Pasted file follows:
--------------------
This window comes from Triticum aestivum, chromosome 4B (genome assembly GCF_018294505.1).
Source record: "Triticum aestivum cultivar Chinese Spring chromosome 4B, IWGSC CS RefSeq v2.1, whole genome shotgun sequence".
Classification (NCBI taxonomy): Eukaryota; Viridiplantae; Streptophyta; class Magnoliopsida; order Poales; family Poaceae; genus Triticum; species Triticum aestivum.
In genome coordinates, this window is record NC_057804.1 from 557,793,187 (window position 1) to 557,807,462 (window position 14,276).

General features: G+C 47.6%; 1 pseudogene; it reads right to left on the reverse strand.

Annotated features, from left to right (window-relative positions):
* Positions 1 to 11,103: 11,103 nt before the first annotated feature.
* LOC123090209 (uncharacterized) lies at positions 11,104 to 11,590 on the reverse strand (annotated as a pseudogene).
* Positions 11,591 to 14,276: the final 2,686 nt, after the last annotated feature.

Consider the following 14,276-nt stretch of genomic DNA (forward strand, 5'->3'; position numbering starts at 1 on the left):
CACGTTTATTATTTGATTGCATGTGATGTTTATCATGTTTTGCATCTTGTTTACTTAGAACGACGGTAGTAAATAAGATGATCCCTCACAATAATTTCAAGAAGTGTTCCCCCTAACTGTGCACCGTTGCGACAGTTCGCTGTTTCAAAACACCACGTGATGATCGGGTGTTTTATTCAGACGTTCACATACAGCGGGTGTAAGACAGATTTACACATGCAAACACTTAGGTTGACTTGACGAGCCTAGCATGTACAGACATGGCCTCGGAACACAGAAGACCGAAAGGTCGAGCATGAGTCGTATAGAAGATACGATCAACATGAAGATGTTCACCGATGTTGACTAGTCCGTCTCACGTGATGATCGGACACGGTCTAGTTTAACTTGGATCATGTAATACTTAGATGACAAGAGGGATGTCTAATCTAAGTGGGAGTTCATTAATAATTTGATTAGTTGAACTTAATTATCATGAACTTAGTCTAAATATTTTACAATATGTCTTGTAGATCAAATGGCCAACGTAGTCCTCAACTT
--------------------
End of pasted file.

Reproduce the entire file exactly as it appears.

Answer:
This window comes from Triticum aestivum, chromosome 4B (genome assembly GCF_018294505.1).
Source record: "Triticum aestivum cultivar Chinese Spring chromosome 4B, IWGSC CS RefSeq v2.1, whole genome shotgun sequence".
Classification (NCBI taxonomy): Eukaryota; Viridiplantae; Streptophyta; class Magnoliopsida; order Poales; family Poaceae; genus Triticum; species Triticum aestivum.
In genome coordinates, this window is record NC_057804.1 from 557,793,187 (window position 1) to 557,807,462 (window position 14,276).

General features: G+C 47.6%; 1 pseudogene; it reads right to left on the reverse strand.

Annotated features, from left to right (window-relative positions):
* Positions 1 to 11,103: 11,103 nt before the first annotated feature.
* LOC123090209 (uncharacterized) lies at positions 11,104 to 11,590 on the reverse strand (annotated as a pseudogene).
* Positions 11,591 to 14,276: the final 2,686 nt, after the last annotated feature.

Consider the following 14,276-nt stretch of genomic DNA (forward strand, 5'->3'; position numbering starts at 1 on the left):
CACGTTTATTATTTGATTGCATGTGATGTTTATCATGTTTTGCATCTTGTTTACTTAGAACGACGGTAGTAAATAAGATGATCCCTCACAATAATTTCAAGAAGTGTTCCCCCTAACTGTGCACCGTTGCGACAGTTCGCTGTTTCAAAACACCACGTGATGATCGGGTGTTTTATTCAGACGTTCACATACAGCGGGTGTAAGACAGATTTACACATGCAAACACTTAGGTTGACTTGACGAGCCTAGCATGTACAGACATGGCCTCGGAACACAGAAGACCGAAAGGTCGAGCATGAGTCGTATAGAAGATACGATCAACATGAAGATGTTCACCGATGTTGACTAGTCCGTCTCACGTGATGATCGGACACGGTCTAGTTTAACTTGGATCATGTAATACTTAGATGACAAGAGGGATGTCTAATCTAAGTGGGAGTTCATTAATAATTTGATTAGTTGAACTTAATTATCATGAACTTAGTCTAAATATTTTACAATATGTCTTGTAGATCAAATGGCCAACGTAGTCCTCAACTT